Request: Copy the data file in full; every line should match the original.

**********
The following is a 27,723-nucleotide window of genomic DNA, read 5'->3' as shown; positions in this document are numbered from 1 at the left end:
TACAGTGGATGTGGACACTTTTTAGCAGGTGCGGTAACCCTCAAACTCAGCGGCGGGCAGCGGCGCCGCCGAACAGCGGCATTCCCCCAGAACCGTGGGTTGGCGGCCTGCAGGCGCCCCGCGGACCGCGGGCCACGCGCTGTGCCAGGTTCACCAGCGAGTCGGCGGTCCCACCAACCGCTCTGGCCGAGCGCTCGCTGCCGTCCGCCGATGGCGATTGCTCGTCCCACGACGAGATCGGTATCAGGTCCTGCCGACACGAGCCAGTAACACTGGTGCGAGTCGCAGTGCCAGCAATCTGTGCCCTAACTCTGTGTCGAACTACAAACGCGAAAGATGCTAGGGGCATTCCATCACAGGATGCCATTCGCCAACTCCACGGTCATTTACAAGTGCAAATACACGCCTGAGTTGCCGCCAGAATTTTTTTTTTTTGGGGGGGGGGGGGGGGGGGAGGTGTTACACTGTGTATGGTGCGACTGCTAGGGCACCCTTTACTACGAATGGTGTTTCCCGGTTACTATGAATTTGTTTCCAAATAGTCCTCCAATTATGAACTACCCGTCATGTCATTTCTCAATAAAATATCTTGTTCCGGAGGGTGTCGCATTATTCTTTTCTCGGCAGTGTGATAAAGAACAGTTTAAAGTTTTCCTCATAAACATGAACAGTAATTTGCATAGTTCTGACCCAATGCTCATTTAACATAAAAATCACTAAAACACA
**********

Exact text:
The following is a 27,723-nucleotide window of genomic DNA, read 5'->3' as shown; positions in this document are numbered from 1 at the left end:
TACAGTGGATGTGGACACTTTTTAGCAGGTGCGGTAACCCTCAAACTCAGCGGCGGGCAGCGGCGCCGCCGAACAGCGGCATTCCCCCAGAACCGTGGGTTGGCGGCCTGCAGGCGCCCCGCGGACCGCGGGCCACGCGCTGTGCCAGGTTCACCAGCGAGTCGGCGGTCCCACCAACCGCTCTGGCCGAGCGCTCGCTGCCGTCCGCCGATGGCGATTGCTCGTCCCACGACGAGATCGGTATCAGGTCCTGCCGACACGAGCCAGTAACACTGGTGCGAGTCGCAGTGCCAGCAATCTGTGCCCTAACTCTGTGTCGAACTACAAACGCGAAAGATGCTAGGGGCATTCCATCACAGGATGCCATTCGCCAACTCCACGGTCATTTACAAGTGCAAATACACGCCTGAGTTGCCGCCAGAATTTTTTTTTTTTGGGGGGGGGGGGGGGGGGGAGGTGTTACACTGTGTATGGTGCGACTGCTAGGGCACCCTTTACTACGAATGGTGTTTCCCGGTTACTATGAATTTGTTTCCAAATAGTCCTCCAATTATGAACTACCCGTCATGTCATTTCTCAATAAAATATCTTGTTCCGGAGGGTGTCGCATTATTCTTTTCTCGGCAGTGTGATAAAGAACAGTTTAAAGTTTTCCTCATAAACATGAACAGTAATTTGCATAGTTCTGACCCAATGCTCATTTAACATAAAAATCACTAAAACACA